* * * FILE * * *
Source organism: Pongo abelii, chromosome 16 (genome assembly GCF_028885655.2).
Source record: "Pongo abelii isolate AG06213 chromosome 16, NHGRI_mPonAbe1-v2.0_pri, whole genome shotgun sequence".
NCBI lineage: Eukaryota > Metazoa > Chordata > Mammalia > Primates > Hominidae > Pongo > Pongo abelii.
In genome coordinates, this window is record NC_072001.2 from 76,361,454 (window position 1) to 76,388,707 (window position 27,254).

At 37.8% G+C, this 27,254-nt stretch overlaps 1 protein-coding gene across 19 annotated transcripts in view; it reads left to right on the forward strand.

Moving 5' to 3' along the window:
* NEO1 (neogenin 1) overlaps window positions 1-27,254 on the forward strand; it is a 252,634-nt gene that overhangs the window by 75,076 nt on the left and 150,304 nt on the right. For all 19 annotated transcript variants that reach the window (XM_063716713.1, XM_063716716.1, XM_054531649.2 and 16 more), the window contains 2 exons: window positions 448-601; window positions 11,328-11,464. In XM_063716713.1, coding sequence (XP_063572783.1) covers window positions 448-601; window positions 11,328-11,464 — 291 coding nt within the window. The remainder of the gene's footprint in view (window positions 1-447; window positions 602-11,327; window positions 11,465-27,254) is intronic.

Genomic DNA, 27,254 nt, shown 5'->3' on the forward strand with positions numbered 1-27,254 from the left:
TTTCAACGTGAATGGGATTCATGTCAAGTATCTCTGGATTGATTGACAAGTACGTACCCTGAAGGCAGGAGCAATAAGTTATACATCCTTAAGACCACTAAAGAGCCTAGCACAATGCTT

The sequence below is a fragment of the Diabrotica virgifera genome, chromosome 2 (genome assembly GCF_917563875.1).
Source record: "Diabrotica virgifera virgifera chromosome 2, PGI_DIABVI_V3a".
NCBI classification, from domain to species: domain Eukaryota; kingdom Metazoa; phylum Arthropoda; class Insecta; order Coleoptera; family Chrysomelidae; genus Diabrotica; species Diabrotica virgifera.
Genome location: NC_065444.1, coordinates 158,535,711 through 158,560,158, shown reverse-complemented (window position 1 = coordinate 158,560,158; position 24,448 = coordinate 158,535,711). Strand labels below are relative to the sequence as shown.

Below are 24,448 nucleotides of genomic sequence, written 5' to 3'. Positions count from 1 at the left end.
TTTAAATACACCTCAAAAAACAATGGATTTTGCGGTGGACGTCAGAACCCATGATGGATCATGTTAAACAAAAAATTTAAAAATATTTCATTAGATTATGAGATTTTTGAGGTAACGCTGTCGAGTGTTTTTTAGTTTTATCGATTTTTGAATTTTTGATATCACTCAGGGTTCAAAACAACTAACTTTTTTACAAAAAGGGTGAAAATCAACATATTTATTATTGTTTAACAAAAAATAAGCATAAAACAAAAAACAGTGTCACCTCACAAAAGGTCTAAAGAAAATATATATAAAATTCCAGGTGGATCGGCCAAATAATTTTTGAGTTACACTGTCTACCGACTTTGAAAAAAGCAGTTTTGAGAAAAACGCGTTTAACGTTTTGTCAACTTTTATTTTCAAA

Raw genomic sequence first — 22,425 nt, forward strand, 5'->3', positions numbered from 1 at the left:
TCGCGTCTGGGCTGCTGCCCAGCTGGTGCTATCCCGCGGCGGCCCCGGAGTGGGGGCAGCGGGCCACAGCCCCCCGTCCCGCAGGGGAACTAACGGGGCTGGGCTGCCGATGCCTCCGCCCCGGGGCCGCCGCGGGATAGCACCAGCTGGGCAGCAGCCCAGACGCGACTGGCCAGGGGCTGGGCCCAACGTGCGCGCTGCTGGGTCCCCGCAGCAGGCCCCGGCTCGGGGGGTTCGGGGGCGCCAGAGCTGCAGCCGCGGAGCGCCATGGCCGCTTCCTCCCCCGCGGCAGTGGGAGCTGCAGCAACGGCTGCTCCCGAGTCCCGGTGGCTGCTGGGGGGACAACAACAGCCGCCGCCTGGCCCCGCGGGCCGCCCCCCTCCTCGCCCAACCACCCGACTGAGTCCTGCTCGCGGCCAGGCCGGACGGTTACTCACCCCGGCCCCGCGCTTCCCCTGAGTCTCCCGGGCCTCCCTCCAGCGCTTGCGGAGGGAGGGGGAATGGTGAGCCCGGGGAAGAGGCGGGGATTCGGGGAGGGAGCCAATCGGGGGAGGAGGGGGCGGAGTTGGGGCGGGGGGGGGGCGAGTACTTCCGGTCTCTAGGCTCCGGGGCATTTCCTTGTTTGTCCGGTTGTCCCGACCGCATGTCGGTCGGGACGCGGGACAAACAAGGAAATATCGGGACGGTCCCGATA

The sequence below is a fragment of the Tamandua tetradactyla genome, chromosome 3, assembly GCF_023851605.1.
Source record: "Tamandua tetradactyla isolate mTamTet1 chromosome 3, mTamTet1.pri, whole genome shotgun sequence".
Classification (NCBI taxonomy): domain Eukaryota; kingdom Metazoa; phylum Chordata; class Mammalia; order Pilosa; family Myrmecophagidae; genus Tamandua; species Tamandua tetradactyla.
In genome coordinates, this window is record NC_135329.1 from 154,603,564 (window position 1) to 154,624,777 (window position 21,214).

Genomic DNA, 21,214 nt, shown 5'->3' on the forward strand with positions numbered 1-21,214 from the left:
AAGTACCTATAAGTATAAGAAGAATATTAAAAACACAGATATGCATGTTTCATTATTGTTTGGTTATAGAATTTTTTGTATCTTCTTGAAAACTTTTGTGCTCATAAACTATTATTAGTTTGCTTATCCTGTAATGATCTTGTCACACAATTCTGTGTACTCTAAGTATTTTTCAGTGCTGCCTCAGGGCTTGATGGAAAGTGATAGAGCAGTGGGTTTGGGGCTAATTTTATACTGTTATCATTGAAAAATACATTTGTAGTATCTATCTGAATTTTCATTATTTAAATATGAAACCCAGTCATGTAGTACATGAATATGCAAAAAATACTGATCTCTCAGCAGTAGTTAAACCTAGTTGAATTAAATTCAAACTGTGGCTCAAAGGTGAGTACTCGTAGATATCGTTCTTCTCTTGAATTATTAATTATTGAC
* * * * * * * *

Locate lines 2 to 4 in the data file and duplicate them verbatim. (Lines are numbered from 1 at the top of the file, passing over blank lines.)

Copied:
Source record: "Pongo abelii isolate AG06213 chromosome 16, NHGRI_mPonAbe1-v2.0_pri, whole genome shotgun sequence".
NCBI lineage: Eukaryota > Metazoa > Chordata > Mammalia > Primates > Hominidae > Pongo > Pongo abelii.
In genome coordinates, this window is record NC_072001.2 from 76,361,454 (window position 1) to 76,388,707 (window position 27,254).